Imagine throwing a tea party and serving up the brews in this!
The world’s most valuable teapot is worth a whopping $3,000,000 (£2,307,900; €2,704,800), meaning you probably wouldn’t be keen to risk staining it by actually serving tea in it.
The stunning jewel-encrusted pot is owned by the N Sethia Foundation (UK), a charity that supports medical research, arts, youth activities and disaster relief.
It was appraised in London, UK, in August 2016.
It was handmade by Italian jeweller Fulvio Scavia out of 18-carat yellow gold and gold-plated silver.
Cut diamonds cover the entire body of the teapot and a 6.67-carat ruby sits in the centre as a gorgeous focal point.
The handle is made from the fossilized ivory of a mammoth, an elephant-like creature that went extinct thousands of years ago.
The special item is one of just many tea accessories that British-Indian billionaire Nirmal Sethia, Chairman and Managing Director of Newby Teas, has in his Chitra Collection.
His private collection of antique and newly commissioned teaware is said to include many pieces of great historical and financial value.
This record-breaking teapot was specially commissioned as an addition to the impressive collection.
According to collection’s website: “The Chitra Collection is an extraordinary private museum of historic teawares. In 2011 Nirmal Sethia, the Chairman of the luxury tea company, Newby Teas, set himself the task of acquiring the world’s greatest collection of teawares to record and preserve tea cultures of the past.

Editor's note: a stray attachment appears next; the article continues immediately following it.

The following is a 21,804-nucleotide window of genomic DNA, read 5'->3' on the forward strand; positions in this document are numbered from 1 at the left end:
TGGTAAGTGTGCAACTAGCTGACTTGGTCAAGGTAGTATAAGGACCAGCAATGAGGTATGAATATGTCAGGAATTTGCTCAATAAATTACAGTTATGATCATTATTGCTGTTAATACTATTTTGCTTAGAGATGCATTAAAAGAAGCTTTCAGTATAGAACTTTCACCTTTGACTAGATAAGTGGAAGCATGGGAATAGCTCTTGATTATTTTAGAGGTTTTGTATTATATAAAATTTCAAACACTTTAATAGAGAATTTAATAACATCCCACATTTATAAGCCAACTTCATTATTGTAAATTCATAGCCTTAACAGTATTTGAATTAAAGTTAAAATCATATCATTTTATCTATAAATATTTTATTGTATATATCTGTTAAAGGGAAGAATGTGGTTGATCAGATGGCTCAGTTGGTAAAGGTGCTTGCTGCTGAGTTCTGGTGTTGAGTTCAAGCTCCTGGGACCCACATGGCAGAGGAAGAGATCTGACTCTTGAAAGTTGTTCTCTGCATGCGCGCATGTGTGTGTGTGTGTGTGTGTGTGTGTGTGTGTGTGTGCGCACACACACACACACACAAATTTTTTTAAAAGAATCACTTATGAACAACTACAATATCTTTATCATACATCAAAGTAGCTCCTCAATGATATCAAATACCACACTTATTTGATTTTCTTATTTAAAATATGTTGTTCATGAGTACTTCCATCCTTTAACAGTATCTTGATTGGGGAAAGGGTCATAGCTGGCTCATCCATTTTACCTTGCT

Today, the collection, named in honour of his late wife, Chitra, totals almost 2,000 objects and is already the world’s finest and most comprehensive of its kind.
The collection includes items from Europe, Asia and the Americas, and catalogues over 1,000 years of history.
The website adds: “For centuries, tea played a central role in culture and society as a medicinal and revitalising drink, a focus for hospitality and familial domesticity, and as a symbol of national identity.
“Tea was also politically and economically significant as a source of profit, a tool of empire and as a trigger for revolution, war and slavery. Today, tea is the most ubiquitous of beverages and occupies an important place in the heart of Britain’s life and psyche.
The exquisite and innovative tea wares preserved in the Chitra Collection are testimony to the significance of tea and the rich material culture that it has inspired over the past millennium.
The collection is currently housed privately in London, although there are talks of it one day going on public exhibition.
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